It's not only legally dubious for wirehouse brokers planning to go independent to solicit clients for their new firm, it's unnecessary, says Tim Oden of Schwab Advisor Services. "If you're a trusted advisor, your clients will find you," Oden said at a media briefing in New York City. "You don't have to cut corners."
Expect the RIA 'For Sale' signs to stay up. Last year's record-setting deal activity for advisory firms shows no sign of slowing down, according to Dan Seivert, CEO for Echelon Partners, the industry M&A consultant and investment banker. "Very few industries are experiencing the same kind of growth and tailwinds as wealth management," says Seivert, whose firm puts on the annual Deals & Deal Makers Conference.
As buzz about the Republican tax bill ratcheted up in December, so did the calls to Jana Shoulders’ office at Mariner Wealth Advisors in Tulsa, Oklahoma. “We started getting a lot of inquiries before the bill became law,” says Shoulders, who was a CPA for 18 years before starting a financial advisory firm in 1995. “Clients wanted to know what they needed to do before the end of the year.”Soon after President Trump signed the bill, her team swung into action.
Muck Rack makes it simple to find people, tweets, or articles that mention any name, keyword, company, hashtag etc. We've compiled this guide to help you make the most of your search.
Selecting a term
Start searching tweets, articles from media outlets, articles mentioned in tweets, journalists'
names, titles and bios with some suggested searches:
Companies or Topics (e.g. iPhone, Microsoft)
Phrases (e.g. "cloud computing") — use quotes to keep the terms together
Twitter handles (e.g. @username) — returns those who have mentioned or replied to
Names (e.g. "David Pogue")
Hashtags (e.g. #sxsw, #london2012)
Bio details (e.g. vegan, Olympics, father)
Muck Rack's Advanced Search allows for many boolean operators.
Find results that mention multiple specified terms, use AND or
+. For example, ensure each result contains both Elon Musk and Mark Zuckerberg by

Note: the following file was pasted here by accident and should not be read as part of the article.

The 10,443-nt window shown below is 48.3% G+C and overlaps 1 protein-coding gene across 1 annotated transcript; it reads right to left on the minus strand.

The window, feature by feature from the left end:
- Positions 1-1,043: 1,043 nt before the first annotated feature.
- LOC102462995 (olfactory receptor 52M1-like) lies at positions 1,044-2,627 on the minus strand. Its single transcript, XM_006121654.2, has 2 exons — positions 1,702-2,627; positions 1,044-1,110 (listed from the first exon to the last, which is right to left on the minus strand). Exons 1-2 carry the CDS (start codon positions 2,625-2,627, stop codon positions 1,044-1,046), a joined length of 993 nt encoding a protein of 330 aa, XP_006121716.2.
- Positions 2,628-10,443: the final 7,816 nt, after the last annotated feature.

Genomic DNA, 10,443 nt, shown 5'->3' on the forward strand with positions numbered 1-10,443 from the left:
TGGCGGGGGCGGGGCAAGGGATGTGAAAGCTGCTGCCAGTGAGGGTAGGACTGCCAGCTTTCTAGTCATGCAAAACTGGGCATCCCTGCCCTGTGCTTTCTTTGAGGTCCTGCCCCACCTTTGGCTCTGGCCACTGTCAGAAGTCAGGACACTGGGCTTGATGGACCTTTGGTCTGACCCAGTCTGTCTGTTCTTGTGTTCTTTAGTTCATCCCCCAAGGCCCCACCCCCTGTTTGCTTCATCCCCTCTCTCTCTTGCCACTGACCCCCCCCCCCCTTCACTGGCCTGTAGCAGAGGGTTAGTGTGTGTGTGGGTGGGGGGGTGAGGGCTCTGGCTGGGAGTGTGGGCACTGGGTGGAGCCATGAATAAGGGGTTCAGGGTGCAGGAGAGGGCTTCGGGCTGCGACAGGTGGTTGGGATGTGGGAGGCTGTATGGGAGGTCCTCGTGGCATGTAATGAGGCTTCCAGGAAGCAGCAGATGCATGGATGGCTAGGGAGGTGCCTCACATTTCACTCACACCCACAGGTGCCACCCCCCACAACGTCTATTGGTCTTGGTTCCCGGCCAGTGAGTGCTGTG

searching Musk AND Zuckerberg or Musk + Zuckerberg.
Use the operators OR or , to broaden your search when you'd like either of
multiple terms to appear in results. (This is the default behavior of our search when no operators
are used). For example, results will contain either cake or cookie by searching cake OR cookie or cake,cookie
Use NOT or - to subtract results from your search. For
example, searching Disney will yield results about the Walt Disney Company as well as Walt Disney
World Resort. To exclude mentions of Disney World, search for Disney -World or Disney
When using one of these operators with a phrase, enclose it in quotation marks. For example, you can
find results about smartphones excluding Apple's iPhone 4S by searching smartphone -"iPhone
Exact case matching or punctuation
If you're searching for a brand name or keyword that relies on specific punctuation marks or capitalization, you can
find results that match your exact query by adding matchcase: before the keyword you're searching for, like matchcase:E*TRADE .
Use parentheses to separate multiple
boolean phrases. For example, to find journalists talking about having fun in Disney World or
Disneyland, search for ("disney world" OR disneyland) AND fun.
An asterisk can be used to search for any variation of a root word truncated by the asterisk. For example, searching for admin* will return results for administrator, administration, administer, administered, etc.
A near operator is an AND operator where you can control the distance between the words. You can vary the distance the near operation uses by adding a forward slash and number (between 0-99) such as strawberries NEAR/10 "whipped cream", which means the strawberries must exist within 10 words of "whipped cream".